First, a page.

In-depth: HIV/AIDS in Southern Sudan
The 20 year civil war restricted labour migration, trade and travel, and contained the virus
JOHANNESBURG, 22 October 2003 (IRIN) - With real progress in peace talks [Negotiators discuss contested areas
] offering hope of an end to almost 20 years of conflict in Sudan, an emerging HIV/AIDS epidemic could prove to be even more devastating than the civil war.
"AIDS is [now] more dangerous than the Arabs," said Mary Biba, a senior official of the rebel Sudan People's Liberation Army/Movement (SPLA/M), which has been battling the Arab-dominated government in the north for the right to self-determination for the people of the south. [Interview with Mary Biba, SPLA/M secretary for Yambio County
HIV/AIDS is relatively "new" in the region. The two-decade-long civil war restricted labour migration, trade and travel, and contained the virus. As the country opens up with the end of the war, aid workers are predicting a surge in HIV infection, particularly in the chronically underdeveloped south.
All the ingredients for the rapid spread of HIV/AIDS are there: up to four million displaced people returning home, poverty, very low school enrolment, a rudimentary health system, and the powerlessness of women and girls, combined with cultural practices such as female genital mutilation, polygamy and widow inheritance.
Throwing HIV/AIDS into this mix would be "a disaster - like an atomic bomb", said Dr Richard Oleko, a medical doctor working with the NGO Norwegian Church AID in the remote Nuba Mountains of Southern Kordofan Province, in south-central Sudan. [Picture Gallery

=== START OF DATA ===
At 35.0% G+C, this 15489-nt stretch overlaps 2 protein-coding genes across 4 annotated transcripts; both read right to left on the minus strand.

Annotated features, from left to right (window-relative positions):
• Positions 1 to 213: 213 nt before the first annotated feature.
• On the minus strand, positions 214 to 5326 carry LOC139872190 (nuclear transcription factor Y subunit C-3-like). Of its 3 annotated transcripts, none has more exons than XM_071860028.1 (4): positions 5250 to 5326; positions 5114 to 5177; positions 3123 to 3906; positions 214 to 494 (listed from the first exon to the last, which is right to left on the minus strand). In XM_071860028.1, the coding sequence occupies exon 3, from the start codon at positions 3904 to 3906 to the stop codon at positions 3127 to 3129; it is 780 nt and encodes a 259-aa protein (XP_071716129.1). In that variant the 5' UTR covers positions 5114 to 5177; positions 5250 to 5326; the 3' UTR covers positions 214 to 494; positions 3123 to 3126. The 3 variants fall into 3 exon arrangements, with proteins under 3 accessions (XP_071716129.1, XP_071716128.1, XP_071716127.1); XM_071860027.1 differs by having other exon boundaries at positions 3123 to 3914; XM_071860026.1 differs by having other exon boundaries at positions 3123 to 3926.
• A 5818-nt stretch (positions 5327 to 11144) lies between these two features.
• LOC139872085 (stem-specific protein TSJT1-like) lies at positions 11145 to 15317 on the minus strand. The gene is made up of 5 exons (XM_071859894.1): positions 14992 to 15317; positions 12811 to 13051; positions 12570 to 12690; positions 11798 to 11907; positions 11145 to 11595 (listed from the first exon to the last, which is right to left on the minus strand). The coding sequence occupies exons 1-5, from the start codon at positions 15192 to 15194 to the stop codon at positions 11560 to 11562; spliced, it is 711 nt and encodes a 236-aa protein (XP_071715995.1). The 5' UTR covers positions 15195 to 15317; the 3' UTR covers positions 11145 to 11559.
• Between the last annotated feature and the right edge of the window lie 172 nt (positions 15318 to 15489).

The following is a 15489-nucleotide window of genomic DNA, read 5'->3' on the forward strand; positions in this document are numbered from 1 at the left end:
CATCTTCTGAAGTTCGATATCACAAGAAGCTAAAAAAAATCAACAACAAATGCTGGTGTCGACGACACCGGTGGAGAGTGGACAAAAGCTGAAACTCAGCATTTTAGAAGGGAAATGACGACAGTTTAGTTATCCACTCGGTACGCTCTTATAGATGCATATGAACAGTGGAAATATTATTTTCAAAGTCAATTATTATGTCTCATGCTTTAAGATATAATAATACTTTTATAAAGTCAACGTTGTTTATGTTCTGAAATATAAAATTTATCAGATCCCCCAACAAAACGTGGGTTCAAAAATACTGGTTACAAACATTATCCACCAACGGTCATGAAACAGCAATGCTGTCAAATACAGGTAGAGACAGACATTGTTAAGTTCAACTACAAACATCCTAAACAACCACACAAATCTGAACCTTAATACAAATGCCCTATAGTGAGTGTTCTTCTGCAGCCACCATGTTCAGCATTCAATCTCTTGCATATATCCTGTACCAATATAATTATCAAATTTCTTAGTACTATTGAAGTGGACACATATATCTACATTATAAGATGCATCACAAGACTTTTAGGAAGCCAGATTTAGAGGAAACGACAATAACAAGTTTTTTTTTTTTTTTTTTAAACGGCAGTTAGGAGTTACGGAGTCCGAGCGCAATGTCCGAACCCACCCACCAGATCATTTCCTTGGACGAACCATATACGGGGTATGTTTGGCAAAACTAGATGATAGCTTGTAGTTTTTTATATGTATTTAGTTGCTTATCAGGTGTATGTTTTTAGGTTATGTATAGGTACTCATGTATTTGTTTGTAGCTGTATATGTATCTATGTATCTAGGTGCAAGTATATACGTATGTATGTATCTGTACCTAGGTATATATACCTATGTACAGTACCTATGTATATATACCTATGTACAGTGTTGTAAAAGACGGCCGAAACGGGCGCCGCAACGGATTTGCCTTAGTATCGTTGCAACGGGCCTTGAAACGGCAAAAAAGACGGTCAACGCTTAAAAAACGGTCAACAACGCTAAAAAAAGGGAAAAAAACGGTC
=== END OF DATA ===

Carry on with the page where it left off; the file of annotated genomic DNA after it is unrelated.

Batol Ramadan is a young married mother who works in the fields, cultivating her crops of groundnuts, simsim (sesame) and sorghum in Chawre, a village in the Nuba Mountains. She has never heard of HIV/AIDS, let alone seen a condom.
There are many more people like Ramadan, who lack even basic knowledge about the disease. Geography and Sudan's long-running civil war have closed them off from the rest of the country and the rest of the world.
HIV/AIDS INTERVENTIONS SLOW TO START
The prevalence of HIV/AIDS in southern Sudan is said to be much lower than in neighbouring countries, but experts warn this is false comfort.
According to the UN Children's Fund (UNICEF), who recently published an "Overview of the Health Situation in Southern Sudan", exact data on HIV/AIDS is limited and little sentinel surveillance has been done on the disease.
In terms of creating public awareness, NGOs and UN agencies still have a long way to go in southern Sudan, where myths, denial and prejudice abound.
The UN Development Programme in the Sudanese capital, Khartoum, funded a survey covering knowledge, attitude and practice in HIV/AIDS and sexually transmitted infections, carried out in December 1997 and January 1998. The study found that knowledge of HIV/AIDS prevention methods in southern Sudan was 58.9 percent, condom use was low, unsafe sexual practices high, STIs occurred frequently but were treated sporadically, and HIV infection was highest in females.
As the articles in this PlusNews web special on HIV/AIDS in southern Sudan illustrate, campaigns targeting the disease - particularly in hard-to-reach areas like the Nuba Mountains - have been slow to get off the ground and are limited in scope.
With an estimated HIV prevalence of 7.2 percent, Yambio County in the Western Equatoria region, bordering Uganda in the southwest of the country, is one of UNICEF's focus areas. In February 2002, UNICEF funded a Polio/HIV/AIDS Awareness Campaign, which reached up to 7,000 people in the area.
UNICEF activities in the county have focused on awareness workshops, developing training modules and capacity building among local NGOs.